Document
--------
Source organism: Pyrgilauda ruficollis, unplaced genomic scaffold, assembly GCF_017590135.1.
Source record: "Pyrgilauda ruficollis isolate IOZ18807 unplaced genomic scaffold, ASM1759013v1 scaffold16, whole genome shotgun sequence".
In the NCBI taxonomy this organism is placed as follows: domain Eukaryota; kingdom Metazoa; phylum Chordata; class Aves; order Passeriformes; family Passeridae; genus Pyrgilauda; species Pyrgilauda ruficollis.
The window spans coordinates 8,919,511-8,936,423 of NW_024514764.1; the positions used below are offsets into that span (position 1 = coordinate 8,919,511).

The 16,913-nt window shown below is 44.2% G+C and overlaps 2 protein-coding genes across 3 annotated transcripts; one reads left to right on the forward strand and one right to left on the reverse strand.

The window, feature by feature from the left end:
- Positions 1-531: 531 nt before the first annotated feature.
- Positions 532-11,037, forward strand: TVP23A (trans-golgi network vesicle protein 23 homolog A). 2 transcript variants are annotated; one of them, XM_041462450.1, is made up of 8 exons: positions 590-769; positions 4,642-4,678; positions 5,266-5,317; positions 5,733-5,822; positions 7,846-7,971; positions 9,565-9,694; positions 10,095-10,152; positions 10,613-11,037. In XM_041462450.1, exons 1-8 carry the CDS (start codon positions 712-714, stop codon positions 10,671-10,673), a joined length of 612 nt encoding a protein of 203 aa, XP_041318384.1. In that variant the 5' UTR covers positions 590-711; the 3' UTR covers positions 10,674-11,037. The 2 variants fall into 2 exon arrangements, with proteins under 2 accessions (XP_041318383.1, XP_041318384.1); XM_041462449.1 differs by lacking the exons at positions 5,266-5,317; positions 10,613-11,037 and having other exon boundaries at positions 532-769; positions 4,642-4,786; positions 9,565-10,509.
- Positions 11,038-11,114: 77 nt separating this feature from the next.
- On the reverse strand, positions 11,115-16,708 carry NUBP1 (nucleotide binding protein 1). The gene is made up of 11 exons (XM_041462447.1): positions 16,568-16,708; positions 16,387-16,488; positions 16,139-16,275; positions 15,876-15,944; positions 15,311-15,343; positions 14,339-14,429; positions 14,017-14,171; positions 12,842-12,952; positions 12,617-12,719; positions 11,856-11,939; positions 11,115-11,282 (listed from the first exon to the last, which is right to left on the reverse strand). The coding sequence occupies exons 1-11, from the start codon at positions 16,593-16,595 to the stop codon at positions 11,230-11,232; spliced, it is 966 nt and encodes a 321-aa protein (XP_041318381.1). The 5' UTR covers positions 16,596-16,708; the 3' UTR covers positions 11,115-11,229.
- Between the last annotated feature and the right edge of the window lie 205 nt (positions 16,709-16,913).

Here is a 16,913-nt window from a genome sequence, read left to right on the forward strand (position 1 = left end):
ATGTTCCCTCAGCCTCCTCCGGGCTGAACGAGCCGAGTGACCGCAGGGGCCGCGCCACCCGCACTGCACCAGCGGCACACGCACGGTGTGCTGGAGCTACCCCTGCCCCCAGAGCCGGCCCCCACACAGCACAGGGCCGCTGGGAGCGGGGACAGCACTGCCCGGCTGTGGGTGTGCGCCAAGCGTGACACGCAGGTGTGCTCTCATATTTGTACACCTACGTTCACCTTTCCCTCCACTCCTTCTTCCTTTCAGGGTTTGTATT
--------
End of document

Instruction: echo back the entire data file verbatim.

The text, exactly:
Source organism: Pyrgilauda ruficollis, unplaced genomic scaffold, assembly GCF_017590135.1.
Source record: "Pyrgilauda ruficollis isolate IOZ18807 unplaced genomic scaffold, ASM1759013v1 scaffold16, whole genome shotgun sequence".
In the NCBI taxonomy this organism is placed as follows: domain Eukaryota; kingdom Metazoa; phylum Chordata; class Aves; order Passeriformes; family Passeridae; genus Pyrgilauda; species Pyrgilauda ruficollis.
The window spans coordinates 8,919,511-8,936,423 of NW_024514764.1; the positions used below are offsets into that span (position 1 = coordinate 8,919,511).

The 16,913-nt window shown below is 44.2% G+C and overlaps 2 protein-coding genes across 3 annotated transcripts; one reads left to right on the forward strand and one right to left on the reverse strand.

The window, feature by feature from the left end:
- Positions 1-531: 531 nt before the first annotated feature.
- Positions 532-11,037, forward strand: TVP23A (trans-golgi network vesicle protein 23 homolog A). 2 transcript variants are annotated; one of them, XM_041462450.1, is made up of 8 exons: positions 590-769; positions 4,642-4,678; positions 5,266-5,317; positions 5,733-5,822; positions 7,846-7,971; positions 9,565-9,694; positions 10,095-10,152; positions 10,613-11,037. In XM_041462450.1, exons 1-8 carry the CDS (start codon positions 712-714, stop codon positions 10,671-10,673), a joined length of 612 nt encoding a protein of 203 aa, XP_041318384.1. In that variant the 5' UTR covers positions 590-711; the 3' UTR covers positions 10,674-11,037. The 2 variants fall into 2 exon arrangements, with proteins under 2 accessions (XP_041318383.1, XP_041318384.1); XM_041462449.1 differs by lacking the exons at positions 5,266-5,317; positions 10,613-11,037 and having other exon boundaries at positions 532-769; positions 4,642-4,786; positions 9,565-10,509.
- Positions 11,038-11,114: 77 nt separating this feature from the next.
- On the reverse strand, positions 11,115-16,708 carry NUBP1 (nucleotide binding protein 1). The gene is made up of 11 exons (XM_041462447.1): positions 16,568-16,708; positions 16,387-16,488; positions 16,139-16,275; positions 15,876-15,944; positions 15,311-15,343; positions 14,339-14,429; positions 14,017-14,171; positions 12,842-12,952; positions 12,617-12,719; positions 11,856-11,939; positions 11,115-11,282 (listed from the first exon to the last, which is right to left on the reverse strand). The coding sequence occupies exons 1-11, from the start codon at positions 16,593-16,595 to the stop codon at positions 11,230-11,232; spliced, it is 966 nt and encodes a 321-aa protein (XP_041318381.1). The 5' UTR covers positions 16,596-16,708; the 3' UTR covers positions 11,115-11,229.
- Between the last annotated feature and the right edge of the window lie 205 nt (positions 16,709-16,913).

Here is a 16,913-nt window from a genome sequence, read left to right on the forward strand (position 1 = left end):
ATGTTCCCTCAGCCTCCTCCGGGCTGAACGAGCCGAGTGACCGCAGGGGCCGCGCCACCCGCACTGCACCAGCGGCACACGCACGGTGTGCTGGAGCTACCCCTGCCCCCAGAGCCGGCCCCCACACAGCACAGGGCCGCTGGGAGCGGGGACAGCACTGCCCGGCTGTGGGTGTGCGCCAAGCGTGACACGCAGGTGTGCTCTCATATTTGTACACCTACGTTCACCTTTCCCTCCACTCCTTCTTCCTTTCAGGGTTTGTATT